Steven R. Lerman holds the Class of 1922 Distinguished Professorship at the Massachusetts Institute of Technology. He is currently the Director of the Center for Educational Computing Initiatives, the research unit of an MIT-wide research center devoted to studying the application of computational and communication technologies on education. He is also Deputy Director of the Singapore-MIT Alliance, MIT�s largest distance education initiative. He served as Chair of the MIT Faculty from 1998-2001. From 1983 to 1988, Professor Lerman directed MIT�s Project Athena. He served as Associate Chair of the Faculty from 1997 to 1999 and as Chair of the MIT Faculty from 1999 to 2001. He is the Faculty Housemaster of one of MIT�s graduate residences.

David Lifka
Cornell Theory Center
CTC
Chief Technical Officer

David Lifka is the Chief Technical Officer of the Cornell Theory Center (CTC) and is an expert in Windows high performance computing. CTC, headquartered in Ithaca, NY with offices in Manhattan, operates the world�s largest Windows high-performance computing complex. Lifka led CTC�s technical move from proprietary UNIX to Windows-based industry-standard high performance computing, working with strategic partners, including Microsoft, Intel, Dell, Unisys, Giganet, and ADIC. Lifka came to CTC from Argonne National Laboratory in 1995. His areas of expertise include scheduling and resource management systems, UNIX-to-Windows migration, and HPC services. Lifka�s vision is that HPC must become pervasive and as easy to use out-of-the-box as a Windows PC to make it a viable tool for more than academics and research laboratories. The key to achieving this vision is to build on key Microsoft technologies such as SQL Server and the .Net Framework—and CTC is leading the way. Lifka is actively involved with Scidata.org, a new HPC community focused on Data-Driven Science and the issues surrounding next-generation HPC. Lifka has a PhD in Computer Science from the Illinois Institute of Technology and serves on a number of corporate and IT advisory boards.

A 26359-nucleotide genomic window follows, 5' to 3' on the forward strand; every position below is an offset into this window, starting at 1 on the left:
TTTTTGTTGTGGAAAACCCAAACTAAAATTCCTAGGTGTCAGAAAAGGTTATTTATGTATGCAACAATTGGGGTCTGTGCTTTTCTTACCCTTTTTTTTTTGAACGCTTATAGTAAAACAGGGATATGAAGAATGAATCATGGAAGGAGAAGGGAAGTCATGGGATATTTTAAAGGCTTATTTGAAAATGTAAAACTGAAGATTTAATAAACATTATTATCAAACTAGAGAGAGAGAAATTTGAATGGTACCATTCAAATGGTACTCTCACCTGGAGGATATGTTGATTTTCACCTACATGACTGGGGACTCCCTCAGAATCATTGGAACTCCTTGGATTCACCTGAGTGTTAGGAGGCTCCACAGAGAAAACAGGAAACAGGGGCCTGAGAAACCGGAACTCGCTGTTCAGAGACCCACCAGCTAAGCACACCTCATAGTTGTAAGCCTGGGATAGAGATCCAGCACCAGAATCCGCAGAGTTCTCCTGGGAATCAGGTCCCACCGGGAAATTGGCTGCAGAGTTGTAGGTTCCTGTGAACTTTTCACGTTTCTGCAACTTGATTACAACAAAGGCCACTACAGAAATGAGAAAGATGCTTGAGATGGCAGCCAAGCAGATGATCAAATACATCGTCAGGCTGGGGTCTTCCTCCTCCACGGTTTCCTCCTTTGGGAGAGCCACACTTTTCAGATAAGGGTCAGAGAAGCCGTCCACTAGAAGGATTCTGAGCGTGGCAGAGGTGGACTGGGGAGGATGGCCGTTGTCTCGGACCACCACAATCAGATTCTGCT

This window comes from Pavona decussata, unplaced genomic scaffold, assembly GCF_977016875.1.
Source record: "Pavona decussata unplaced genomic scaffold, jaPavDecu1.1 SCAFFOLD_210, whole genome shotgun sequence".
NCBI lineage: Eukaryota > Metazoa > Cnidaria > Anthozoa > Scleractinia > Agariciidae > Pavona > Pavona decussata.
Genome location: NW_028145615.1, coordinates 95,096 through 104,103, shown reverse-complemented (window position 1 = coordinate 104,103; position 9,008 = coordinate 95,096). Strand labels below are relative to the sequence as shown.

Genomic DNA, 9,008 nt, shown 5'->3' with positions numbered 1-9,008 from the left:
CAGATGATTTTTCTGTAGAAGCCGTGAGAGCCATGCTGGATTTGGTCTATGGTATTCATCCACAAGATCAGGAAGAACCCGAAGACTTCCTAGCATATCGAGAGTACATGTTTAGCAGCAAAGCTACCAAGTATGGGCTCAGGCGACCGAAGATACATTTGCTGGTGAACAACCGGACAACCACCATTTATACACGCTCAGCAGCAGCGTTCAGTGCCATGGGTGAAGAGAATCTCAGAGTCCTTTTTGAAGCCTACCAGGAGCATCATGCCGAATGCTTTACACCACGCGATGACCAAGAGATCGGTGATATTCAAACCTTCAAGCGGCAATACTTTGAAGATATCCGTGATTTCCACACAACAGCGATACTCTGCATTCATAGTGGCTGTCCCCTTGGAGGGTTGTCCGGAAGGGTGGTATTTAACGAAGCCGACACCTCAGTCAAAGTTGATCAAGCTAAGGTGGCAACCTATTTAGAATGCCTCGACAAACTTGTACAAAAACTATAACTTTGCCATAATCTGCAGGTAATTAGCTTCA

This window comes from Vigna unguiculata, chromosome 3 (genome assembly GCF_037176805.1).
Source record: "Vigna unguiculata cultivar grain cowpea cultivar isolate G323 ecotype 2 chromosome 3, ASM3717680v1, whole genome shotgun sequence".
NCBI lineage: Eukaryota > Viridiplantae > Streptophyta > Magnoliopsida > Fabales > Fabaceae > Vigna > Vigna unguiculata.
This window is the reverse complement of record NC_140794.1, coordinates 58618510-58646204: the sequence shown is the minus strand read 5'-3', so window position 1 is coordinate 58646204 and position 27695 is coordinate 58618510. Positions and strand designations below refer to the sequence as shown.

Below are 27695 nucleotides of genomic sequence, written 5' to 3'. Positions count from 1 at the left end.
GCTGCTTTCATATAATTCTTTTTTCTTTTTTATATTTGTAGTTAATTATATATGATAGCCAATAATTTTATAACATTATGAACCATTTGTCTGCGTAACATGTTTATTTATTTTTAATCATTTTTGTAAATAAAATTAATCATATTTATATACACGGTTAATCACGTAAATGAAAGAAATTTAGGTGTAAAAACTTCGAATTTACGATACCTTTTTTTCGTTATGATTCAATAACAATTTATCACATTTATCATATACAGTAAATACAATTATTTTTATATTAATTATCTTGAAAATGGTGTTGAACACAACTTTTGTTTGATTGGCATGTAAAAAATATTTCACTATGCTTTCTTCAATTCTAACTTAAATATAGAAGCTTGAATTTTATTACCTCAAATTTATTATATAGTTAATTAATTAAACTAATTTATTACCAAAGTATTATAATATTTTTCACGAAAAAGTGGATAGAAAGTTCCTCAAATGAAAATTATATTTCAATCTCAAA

Daniel T. Ling
Microsoft
Microsoft Research
Corporate Vice President

Daniel T. Ling oversees the Redmond laboratory of Microsoft Research. Microsoft Research is dedicated to a broad program of basic and applied research in computer science and related areas. The laboratory�s mission is to advance the state of the art, develop new technologies which benefit Microsoft customers, and engage with the worldwide research community.

Ling served as director of the Redmond laboratory from 1995 until his promotion to vice president in April 2000. During that time, the Redmond laboratory grew over threefold to include research in new areas such as networking, data mining, computer-mediated collaboration, streaming media, devices, and new development tools.

Ling joined Microsoft Research in March 1992 as a senior researcher in the area of user interfaces and computer graphics. He was one of the founders of the laboratory.

Previously, Ling was senior manager at the IBM Thomas J. Watson Research Center. He initially worked on special-purpose VLSI chips for displays and was a co-inventor of video-RAM dynamic memory. He subsequently managed departments that conducted research on advanced microsystems based on 370 and RISC architectures, and on the associated systems and VLSI design tools. One of these departments initiated work on a novel machine architecture, organization, and design, code-named �America,� that led to the IBM RS/6000 workstations. Ling subsequently managed the veridical user environments department, which conducted research in virtual worlds technology, user interfaces, and data visualization.